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Another Corruption Scandal Engulfs Ecuador’s Oil Industry

The trials and tribulations for Ecuador’s deeply embattled petroleum industry continue. If crumbling infrastructure, refinery outages and pipeline ruptures were not enough, the Andean country’s state-controlled PetroEcuador finds itself embroiled in another scandal which could derail progress with reforming Ecuador’s troubled energy sector. The national oil company which owns and operates Ecuador’s refineries and related infrastructure is due to be merged with state-controlled PetroAmazonas which focuses on upstream operations. Shortly after that was announced by the country’s energy ministry, the CEOs of both companies resigned, although it was recently announced that Gonzalo Maldonado was appointed the new CEO of PetroEcuador. The latest scandal couldn’t come at a worse time for Ecuador’s Ministry of Energy and Non-Renewable Natural Resources, which is seeking a private operator to invest $2.4 billion and take operational control of PetroEcuador’s Esmeraldas refinery. Not only is Ecuador battling the overhang from former president Correa’s policy of resource nationalism, but its oil industry has a long history tainted by corruption and bias against international energy companies. While Moreno’s government has implemented a range of policies aimed at attracting urgently needed foreign investment to reinvigorate the hydrocarbon sector, foreign energy companies have yet to make any significant investments. A combination of the factors discussed earlier combined with sharply weaker oil prices, relatively high breakeven prices and the growing preference for lighter sweeter crude oil grades are a deterrent. Now his government finds itself embroiled in a massive corruption scandal involving the world’s largest oil trading firm Vitol Inc. According to a recent Bloomberg article Vitol, despite considerable statements to the contrary, was allegedly bribing officials in Ecuador and Mexico as late as July 2020. Those illicit activities were also occurring in Brazil where between 2005 and 2014 the company paid over $8 billion in bribes to executives of the national oil company Petrobras.

Related: Why Warren Buffet Is Betting Big On Oil & Gas Pipeline Companies

The U.S. Department of Justice in a statement issued last week asserted:

“Over a period of 15 years, Vitol paid millions of dollars in bribes to numerous public officials – in three separate countries – to obtain improper competitive advantages that resulted in significant illicit profits for the company,” 

As a result of the Justice Department’s investigation into violations of the Foreign Corrupt Practices Act, Vitol has agreed to pay $135 million in compensation to resolve the matter and a similar investigation by Brazilian authorities.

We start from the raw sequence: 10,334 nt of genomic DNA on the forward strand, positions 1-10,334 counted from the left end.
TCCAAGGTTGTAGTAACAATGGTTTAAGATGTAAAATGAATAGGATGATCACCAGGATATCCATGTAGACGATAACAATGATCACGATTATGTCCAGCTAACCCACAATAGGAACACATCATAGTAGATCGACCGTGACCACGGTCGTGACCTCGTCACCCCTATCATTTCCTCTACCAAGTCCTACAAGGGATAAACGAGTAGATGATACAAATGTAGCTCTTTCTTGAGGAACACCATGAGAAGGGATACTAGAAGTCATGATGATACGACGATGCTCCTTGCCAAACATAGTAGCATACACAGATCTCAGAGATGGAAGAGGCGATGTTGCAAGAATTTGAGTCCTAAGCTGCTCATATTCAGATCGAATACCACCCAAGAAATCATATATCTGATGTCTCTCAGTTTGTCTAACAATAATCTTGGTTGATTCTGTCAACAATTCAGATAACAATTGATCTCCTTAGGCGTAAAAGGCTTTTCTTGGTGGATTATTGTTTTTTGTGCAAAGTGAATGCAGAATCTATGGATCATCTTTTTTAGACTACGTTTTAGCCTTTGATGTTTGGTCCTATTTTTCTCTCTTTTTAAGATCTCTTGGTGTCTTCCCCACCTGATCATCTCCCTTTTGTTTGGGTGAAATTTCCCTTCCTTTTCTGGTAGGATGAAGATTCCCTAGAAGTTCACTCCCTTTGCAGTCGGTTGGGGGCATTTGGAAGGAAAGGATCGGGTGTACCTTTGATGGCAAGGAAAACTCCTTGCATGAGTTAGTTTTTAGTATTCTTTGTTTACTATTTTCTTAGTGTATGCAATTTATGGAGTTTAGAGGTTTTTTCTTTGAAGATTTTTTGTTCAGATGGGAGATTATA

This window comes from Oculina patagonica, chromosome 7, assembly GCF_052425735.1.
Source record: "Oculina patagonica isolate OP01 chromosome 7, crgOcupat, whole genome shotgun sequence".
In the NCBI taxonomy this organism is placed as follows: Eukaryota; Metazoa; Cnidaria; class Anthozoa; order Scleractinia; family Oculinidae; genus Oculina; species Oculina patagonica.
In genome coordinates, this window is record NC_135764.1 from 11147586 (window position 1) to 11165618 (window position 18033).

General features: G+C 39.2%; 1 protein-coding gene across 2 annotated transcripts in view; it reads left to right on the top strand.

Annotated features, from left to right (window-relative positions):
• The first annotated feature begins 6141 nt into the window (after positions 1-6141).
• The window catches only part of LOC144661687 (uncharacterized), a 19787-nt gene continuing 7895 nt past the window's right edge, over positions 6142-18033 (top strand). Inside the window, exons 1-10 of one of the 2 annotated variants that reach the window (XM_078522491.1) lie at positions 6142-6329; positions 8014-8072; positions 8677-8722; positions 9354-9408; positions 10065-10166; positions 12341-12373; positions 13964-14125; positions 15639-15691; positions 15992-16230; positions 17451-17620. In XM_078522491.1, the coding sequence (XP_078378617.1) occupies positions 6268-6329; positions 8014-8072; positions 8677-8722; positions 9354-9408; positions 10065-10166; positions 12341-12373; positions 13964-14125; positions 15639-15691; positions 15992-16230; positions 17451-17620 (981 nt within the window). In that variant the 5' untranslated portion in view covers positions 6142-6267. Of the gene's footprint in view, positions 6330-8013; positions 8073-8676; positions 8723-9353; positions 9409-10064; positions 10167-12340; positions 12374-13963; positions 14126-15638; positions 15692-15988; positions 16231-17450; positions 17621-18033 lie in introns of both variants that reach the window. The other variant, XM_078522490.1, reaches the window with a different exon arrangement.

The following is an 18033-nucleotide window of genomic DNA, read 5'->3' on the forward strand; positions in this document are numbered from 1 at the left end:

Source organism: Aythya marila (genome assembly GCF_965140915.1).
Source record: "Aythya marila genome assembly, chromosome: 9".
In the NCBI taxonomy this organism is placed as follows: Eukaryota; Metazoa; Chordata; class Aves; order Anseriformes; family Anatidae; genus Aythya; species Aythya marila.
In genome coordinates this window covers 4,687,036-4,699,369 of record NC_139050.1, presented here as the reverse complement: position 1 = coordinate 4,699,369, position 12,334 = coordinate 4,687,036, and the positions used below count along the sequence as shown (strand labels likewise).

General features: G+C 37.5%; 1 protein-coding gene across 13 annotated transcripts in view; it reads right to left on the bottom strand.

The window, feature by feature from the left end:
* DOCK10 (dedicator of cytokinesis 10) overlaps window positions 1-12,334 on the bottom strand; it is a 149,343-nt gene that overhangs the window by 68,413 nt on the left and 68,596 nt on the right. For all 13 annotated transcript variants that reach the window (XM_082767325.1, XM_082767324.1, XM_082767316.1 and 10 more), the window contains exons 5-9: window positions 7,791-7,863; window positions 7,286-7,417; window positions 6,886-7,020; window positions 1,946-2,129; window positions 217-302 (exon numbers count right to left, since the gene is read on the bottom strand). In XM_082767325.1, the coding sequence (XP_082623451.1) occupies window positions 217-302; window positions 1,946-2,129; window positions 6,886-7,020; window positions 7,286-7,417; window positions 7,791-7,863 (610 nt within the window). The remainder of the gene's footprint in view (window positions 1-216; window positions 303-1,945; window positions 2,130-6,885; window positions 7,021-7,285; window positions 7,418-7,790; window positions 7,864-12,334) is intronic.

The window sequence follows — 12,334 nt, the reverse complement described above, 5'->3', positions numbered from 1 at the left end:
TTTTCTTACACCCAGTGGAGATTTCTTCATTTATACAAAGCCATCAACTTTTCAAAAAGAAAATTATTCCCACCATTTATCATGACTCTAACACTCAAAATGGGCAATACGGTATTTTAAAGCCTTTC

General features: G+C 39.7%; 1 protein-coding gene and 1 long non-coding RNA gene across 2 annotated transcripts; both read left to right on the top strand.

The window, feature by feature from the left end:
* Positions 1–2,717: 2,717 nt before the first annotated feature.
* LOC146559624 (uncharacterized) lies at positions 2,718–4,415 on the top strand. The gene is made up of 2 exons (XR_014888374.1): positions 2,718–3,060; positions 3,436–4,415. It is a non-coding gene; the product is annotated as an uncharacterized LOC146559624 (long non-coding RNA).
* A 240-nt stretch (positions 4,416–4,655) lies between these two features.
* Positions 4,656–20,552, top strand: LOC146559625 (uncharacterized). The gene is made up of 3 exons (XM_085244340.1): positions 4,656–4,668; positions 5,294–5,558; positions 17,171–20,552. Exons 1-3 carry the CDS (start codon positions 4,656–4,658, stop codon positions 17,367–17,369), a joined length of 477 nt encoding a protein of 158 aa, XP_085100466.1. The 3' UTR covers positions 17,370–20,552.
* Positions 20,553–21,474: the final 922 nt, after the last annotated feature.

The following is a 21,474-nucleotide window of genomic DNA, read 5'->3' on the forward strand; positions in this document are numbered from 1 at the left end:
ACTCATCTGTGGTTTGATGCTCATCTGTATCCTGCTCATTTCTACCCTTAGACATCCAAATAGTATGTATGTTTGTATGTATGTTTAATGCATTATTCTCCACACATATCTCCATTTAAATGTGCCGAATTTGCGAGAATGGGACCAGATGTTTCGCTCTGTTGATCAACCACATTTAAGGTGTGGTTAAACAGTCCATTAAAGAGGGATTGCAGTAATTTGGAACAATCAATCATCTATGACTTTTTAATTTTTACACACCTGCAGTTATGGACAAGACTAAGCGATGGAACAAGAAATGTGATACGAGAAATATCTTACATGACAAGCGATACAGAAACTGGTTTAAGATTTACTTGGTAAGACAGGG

This comes on the back of a range of other corruption scandals which rocked state-controlled oil companies in Latin America in recent years, and the commodities industry’s long-running reputation for malfeasance. The bribery scandal involves officials of Ecuador’s Ministry of Energy and Non-Renewable Natural Resources and PetroEcuador. As a result, Ecuadorean authorities are determining whether they will withhold (Spanish) $1.5 million owed to Vitol for shipments of premium diesel, which could total as many as 2 million barrels of the fuel.

There is every indication that it could delay Ecuador’s energy ministry’s plans to reinvigorate operations at the vital Esmeralda’s refinery. The latest corruption scandal is a red flag for foreign investors interested in becoming the operator of the Esmeraldas refinery. The U.S. Department of Justice finding comes not long after a $9.5 billion judgment made by an Ecuadoran court against energy supermajor Chevron was found by the U.S. District Court to be a product of fraud and racketeering. The energy ministry is asking the winning bidder to enter a 25-year contract and invest $2.4 billion, which is potentially a risky proposition when the persistent issues impacting Ecuador’s petroleum industry are considered. The Esmeralda’s refinery underwent a botched $2.3 billion overhaul in 2015 under the government of then-President Correa, the failure of which was linked to corruption. Despite the work being completed, operational issues persisted and Moreno’s government announced a series of repairs, during March 2018, to alleviate the most pressing operational issues. Nevertheless, the view was that it would take a three-year overhaul to make the Esmeraldas refinery fully operational. The plant is currently incapable of producing IMO2020 compliant maritime bunker fuel or meet domestic demand for diesel, underscoring the parlous state of its operations.

Corruption and bribery are not the only hazards facing international energy companies choosing to invest in Ecuador. Aging energy infrastructure highlighted by the intermittent operation of the Esmeraldas facility and multiple pipeline ruptures during April 2020, which caused Ecuador’s oil production to decline precipitously, illustrate the risks associate with investing in the Andean country’s energy sector. The latest scandal is yet another deterrent for international energy companies considering investing in Ecuador’s troubled hydrocarbon sector. It highlights Moreno’s reforms of the petroleum industry have not gone far enough. There are still considerable headwinds ahead for a country which was seeking to boost oil production to 600,000 barrels daily and sharply fuel imports as part of urgently required economic reforms.

By Matthew Smith for Oilprice.com 

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